Activist Joshua Middleton wants the world to know we are all brothers & sisters in this fight together
by Robert Kingett
Photographed Exclusively for A&U by Sean Black
[dropcap]W[/dropcap]hen people think of a blog, they usually think “diary” or “journal.” Folks like Joshua Middleton, however, are blogging to educate others about a new way of living and to give thoughts about HIV.
Pozitive Hope is a blog that chronicles the life of Joshua Middleton, a straight man living with HIV. The blog includes his thoughts on events, reflections, funny stories, and a healthy dash of wisdom.
Even though the blog is a glimpse into life with HIV as a heterosexual man, the blog is also an informal resource for people to obtain basic information. For instance, the page that is titled “Newly Diagnosed” has links to various outside resources, such as “International Places For People With HIV/AIDS, and the people who love us,” an on-line group founded by Maria Mejia that he helps moderate.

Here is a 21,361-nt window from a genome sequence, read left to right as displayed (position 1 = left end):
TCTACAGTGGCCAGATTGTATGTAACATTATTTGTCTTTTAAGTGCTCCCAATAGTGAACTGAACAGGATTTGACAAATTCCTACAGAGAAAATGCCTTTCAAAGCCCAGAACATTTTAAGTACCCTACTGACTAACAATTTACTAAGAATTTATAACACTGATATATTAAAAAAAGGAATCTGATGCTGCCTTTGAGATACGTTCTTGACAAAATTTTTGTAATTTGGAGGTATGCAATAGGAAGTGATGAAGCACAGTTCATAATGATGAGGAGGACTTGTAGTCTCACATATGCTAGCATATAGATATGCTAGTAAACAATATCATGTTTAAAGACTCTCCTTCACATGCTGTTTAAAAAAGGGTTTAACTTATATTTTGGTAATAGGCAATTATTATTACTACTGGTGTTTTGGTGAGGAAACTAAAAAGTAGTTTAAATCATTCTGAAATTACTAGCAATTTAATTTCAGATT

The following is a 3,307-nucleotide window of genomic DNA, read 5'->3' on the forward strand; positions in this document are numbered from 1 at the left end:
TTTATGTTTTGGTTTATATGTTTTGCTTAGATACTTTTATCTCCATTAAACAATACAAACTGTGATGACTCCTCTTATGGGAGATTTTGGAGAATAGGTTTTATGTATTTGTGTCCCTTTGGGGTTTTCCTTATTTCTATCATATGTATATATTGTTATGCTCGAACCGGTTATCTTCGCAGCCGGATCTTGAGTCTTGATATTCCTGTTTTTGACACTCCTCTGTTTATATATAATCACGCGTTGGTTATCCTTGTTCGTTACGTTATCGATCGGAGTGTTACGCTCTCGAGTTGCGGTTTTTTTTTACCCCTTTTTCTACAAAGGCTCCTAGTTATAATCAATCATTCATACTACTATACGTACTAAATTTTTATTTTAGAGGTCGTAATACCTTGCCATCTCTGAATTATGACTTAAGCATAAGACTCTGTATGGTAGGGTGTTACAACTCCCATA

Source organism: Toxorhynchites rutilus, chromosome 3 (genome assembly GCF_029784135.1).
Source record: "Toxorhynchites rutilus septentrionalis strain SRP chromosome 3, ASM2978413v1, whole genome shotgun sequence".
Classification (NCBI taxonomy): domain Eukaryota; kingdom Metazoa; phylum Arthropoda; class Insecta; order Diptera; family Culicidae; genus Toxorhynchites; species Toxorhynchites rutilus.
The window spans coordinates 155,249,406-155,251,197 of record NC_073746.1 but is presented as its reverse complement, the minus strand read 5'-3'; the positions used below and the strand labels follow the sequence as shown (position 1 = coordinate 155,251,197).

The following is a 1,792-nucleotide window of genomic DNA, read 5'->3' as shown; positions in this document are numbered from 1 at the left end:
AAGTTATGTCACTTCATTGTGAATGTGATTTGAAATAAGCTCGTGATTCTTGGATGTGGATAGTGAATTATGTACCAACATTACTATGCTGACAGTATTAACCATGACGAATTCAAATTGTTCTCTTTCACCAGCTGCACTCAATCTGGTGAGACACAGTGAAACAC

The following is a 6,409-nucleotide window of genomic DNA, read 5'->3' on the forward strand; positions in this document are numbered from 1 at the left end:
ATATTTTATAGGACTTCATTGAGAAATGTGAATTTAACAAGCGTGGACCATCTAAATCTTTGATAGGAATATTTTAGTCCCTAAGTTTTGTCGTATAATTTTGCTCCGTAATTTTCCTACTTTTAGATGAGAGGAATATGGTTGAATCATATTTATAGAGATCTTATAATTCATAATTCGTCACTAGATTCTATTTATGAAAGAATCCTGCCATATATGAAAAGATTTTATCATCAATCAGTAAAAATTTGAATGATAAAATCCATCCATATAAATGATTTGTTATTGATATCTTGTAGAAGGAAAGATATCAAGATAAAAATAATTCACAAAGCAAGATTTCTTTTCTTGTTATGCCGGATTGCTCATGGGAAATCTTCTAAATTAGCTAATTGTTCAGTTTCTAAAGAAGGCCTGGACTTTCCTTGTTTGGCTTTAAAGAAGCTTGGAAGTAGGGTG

Pozitive Hope, however, mostly details the journey of Joshua. Posts outline various reflections, moments of joy and heartbreak, and inspirational cheers that any reader can embrace. What Joshua learns about HIV, and about his thoughts and feelings, he shares.
“I was once very ignorant about HIV and [ignorance] is this virus’s best friend. When I found out I was positive, it made me come to terms with how wrong I truly was. It wasn’t the TV commercial showing someone withering away of opportunistic infections due to advanced HIV progression; it was a virus that now resides in my body,” Joshua says during our interview.
One hard lesson he had to learn was about taking care of himself, not just getting tested.
“I would regularly get tested for HIV among other sexually transmitted infections but what I wasn’t doing was taking precautions to ensure the outcome of those tests,” he shares.